I gave myself that end-of-semester pep talk often. If you’re whispering some variation on it today, help might come from a surprising quarter. Try a walk in the college woodlot, listening for a sudden rustling of dry leaves and a high, sharp alarm note: Chip! Don’t move an inch, but look around for the source. With a bit of luck, you’ll get to renew acquaintances with the smallest of our campus’s four species of squirrels: the scurrying ball of energy known as the Eastern Chipmunk. To weary academics, wondering whether how they’ll make it to winter break, chipmunks have things to offer.more...

 

Creature Feature 13 (November, 22 2013)

Gifts from a White Pine, Part 2

            Red Squirrels jumping tier to tier among pagoda-like branches, Pine Warblers singing their silky-smooth trills, blue-green foliage soothing tired eyes:

the campus’s White Pines offer us a lot. All they ask in return is that, hustling from Fenton to Thompson, Houghton to Jewett, we let them catch our eyes, slow our steps, and lift our spirits. It’s a pretty nice trade-off.

             Along with beauty and wildlife, these pines offer us both history and legend. We’ll start with the latter.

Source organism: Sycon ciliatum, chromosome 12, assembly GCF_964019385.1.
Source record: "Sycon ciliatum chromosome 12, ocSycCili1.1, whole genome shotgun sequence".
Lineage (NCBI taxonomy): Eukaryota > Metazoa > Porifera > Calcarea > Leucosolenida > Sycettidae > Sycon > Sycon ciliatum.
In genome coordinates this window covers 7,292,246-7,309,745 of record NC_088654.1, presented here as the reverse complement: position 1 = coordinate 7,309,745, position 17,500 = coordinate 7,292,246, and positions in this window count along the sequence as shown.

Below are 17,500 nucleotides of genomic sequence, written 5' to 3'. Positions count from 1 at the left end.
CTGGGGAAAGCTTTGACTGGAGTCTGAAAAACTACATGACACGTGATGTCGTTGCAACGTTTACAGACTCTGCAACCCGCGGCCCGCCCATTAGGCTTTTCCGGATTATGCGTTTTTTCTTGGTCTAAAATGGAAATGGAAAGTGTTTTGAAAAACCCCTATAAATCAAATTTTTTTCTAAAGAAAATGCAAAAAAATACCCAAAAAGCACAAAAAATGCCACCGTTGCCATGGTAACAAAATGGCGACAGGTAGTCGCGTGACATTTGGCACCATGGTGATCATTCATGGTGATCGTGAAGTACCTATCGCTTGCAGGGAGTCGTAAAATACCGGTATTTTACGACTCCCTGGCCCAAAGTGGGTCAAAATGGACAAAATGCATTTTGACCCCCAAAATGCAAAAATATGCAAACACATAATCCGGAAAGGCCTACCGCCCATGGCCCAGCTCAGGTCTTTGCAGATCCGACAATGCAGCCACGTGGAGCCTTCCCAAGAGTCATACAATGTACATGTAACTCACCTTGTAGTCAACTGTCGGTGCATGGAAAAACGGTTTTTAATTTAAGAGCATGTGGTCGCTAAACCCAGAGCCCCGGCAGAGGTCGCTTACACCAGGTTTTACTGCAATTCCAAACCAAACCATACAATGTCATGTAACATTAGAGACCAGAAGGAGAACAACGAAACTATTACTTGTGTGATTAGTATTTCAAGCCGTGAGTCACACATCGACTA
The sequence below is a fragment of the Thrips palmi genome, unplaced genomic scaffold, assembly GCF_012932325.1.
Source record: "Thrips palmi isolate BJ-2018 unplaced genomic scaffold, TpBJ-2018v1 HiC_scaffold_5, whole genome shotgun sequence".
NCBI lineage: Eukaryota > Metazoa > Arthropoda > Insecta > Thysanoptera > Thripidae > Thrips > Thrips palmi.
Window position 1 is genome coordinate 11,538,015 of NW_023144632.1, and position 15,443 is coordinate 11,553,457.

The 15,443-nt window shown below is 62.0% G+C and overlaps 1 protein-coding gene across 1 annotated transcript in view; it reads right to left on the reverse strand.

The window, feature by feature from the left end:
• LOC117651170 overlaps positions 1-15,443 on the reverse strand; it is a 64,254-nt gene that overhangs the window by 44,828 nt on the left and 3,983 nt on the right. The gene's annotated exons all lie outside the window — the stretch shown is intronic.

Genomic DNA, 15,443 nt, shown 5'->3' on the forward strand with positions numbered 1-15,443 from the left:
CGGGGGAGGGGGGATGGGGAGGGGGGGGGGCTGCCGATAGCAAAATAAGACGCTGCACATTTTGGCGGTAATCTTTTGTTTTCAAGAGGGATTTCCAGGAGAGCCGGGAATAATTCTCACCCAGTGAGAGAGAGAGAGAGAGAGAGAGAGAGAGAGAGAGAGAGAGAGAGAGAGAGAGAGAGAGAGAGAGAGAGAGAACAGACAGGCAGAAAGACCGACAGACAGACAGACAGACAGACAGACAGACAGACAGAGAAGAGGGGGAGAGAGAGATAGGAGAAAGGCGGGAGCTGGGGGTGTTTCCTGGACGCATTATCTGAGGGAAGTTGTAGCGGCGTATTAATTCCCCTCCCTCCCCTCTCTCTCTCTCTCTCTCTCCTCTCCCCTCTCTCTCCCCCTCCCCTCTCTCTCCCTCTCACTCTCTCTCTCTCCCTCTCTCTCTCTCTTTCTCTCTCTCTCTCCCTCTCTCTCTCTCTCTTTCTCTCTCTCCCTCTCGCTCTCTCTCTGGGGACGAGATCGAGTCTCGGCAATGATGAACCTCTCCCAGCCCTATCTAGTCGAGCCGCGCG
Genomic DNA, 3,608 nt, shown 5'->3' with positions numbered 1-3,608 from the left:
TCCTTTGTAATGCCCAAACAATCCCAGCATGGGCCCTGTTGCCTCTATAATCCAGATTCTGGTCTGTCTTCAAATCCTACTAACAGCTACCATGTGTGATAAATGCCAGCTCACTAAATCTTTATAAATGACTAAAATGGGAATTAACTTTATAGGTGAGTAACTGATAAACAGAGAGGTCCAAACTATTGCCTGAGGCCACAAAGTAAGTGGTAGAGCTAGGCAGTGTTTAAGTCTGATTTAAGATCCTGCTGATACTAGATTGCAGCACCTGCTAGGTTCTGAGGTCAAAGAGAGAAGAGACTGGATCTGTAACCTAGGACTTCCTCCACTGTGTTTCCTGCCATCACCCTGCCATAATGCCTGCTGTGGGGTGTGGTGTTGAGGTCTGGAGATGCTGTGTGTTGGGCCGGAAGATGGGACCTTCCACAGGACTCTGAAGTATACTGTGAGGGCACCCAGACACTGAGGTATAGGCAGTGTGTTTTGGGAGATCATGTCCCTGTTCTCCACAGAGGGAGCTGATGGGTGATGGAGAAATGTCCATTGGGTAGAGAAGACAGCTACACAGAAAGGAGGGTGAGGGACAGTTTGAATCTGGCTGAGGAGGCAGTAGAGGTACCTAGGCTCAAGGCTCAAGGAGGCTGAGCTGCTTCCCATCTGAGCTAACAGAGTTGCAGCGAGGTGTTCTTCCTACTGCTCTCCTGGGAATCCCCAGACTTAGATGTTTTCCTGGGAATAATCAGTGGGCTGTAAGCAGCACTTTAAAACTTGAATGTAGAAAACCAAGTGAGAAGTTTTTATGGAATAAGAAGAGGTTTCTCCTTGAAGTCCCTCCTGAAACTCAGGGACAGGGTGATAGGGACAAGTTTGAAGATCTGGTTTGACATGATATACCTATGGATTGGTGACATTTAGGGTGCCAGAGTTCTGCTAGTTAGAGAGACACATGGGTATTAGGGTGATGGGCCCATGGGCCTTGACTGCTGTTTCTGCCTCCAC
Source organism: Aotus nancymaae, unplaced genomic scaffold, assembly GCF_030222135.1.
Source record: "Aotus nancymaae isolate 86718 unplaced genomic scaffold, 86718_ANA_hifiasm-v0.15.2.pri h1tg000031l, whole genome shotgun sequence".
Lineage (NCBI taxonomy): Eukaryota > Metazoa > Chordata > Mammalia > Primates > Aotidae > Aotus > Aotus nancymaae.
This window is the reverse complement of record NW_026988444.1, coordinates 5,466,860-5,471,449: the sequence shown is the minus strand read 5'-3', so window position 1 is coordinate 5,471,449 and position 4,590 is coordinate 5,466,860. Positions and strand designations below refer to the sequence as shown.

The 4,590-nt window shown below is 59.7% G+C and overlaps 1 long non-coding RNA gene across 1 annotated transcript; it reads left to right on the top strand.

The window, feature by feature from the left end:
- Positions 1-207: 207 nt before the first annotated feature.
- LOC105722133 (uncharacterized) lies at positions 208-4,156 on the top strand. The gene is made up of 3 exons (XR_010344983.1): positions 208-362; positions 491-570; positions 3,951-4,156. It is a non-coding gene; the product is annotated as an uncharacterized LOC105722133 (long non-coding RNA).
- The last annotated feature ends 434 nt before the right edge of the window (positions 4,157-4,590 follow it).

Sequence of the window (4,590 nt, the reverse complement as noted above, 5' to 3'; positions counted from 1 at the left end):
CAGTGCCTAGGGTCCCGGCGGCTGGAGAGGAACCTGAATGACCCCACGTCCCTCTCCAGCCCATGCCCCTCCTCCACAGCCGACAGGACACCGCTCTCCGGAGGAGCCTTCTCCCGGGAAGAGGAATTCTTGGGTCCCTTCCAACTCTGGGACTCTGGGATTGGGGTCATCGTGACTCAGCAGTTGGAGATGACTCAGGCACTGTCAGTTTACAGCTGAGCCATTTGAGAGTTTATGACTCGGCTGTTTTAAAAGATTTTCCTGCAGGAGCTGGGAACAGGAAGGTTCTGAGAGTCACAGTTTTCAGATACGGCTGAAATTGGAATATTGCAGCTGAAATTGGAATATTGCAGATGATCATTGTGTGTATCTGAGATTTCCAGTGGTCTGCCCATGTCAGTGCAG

The Myth: White Pine and the Primeval Forest: In his Natural History of Trees, published in 1948 but still the classic work on the silva of Eastern North America, Donald Culross Peattie repeats some longstanding legends about the aboriginal American forest:

                         Over vast areas [the White Pine] formed pure or nearly pure

                        stands . . . . Much of Pennsylvania and almost all of New York

                        outside the Adirondacks—so it has been asserted—was one

                        vast White Pine forest. Pioneers used to say that a squirrel

                        could travel a squirrel’s lifetime without ever coming down

                        out of the White Pines, and save for the intersection of

                        rivers this may have been but slight hyperbole. . . . more...

Creature Feature 12 (October 31, 2013)

 Gifts from a White Pine, Part 1

 

 Pinus strobus: Eastern White Pine

             Along the grassy margin of the Fenton-Thompson parking lot, Red Maples have been stealing the show for about three weeks now. In this morning’s late-October sunshine, the few leaves these trees haven’t shed are alight with fiery reds and oranges. It’s the last hurrah of the fall colors that made having one of Fenton’s east-facing offices a pleasure for thirty-plus autumns. Even now, though, there’s a quieter, more retiring kind of beauty out there that probably does more for the campus than the showiest of maples. Behind the parking lot is a scruffy tangle of trees, shrubs, and vines that I’ve always loved, a sort of farmer’s hedgerow separating cars and college from the backyards of several neighbors. Among the dozen or so varieties of trees growing there, my favorites are the White Pines. more...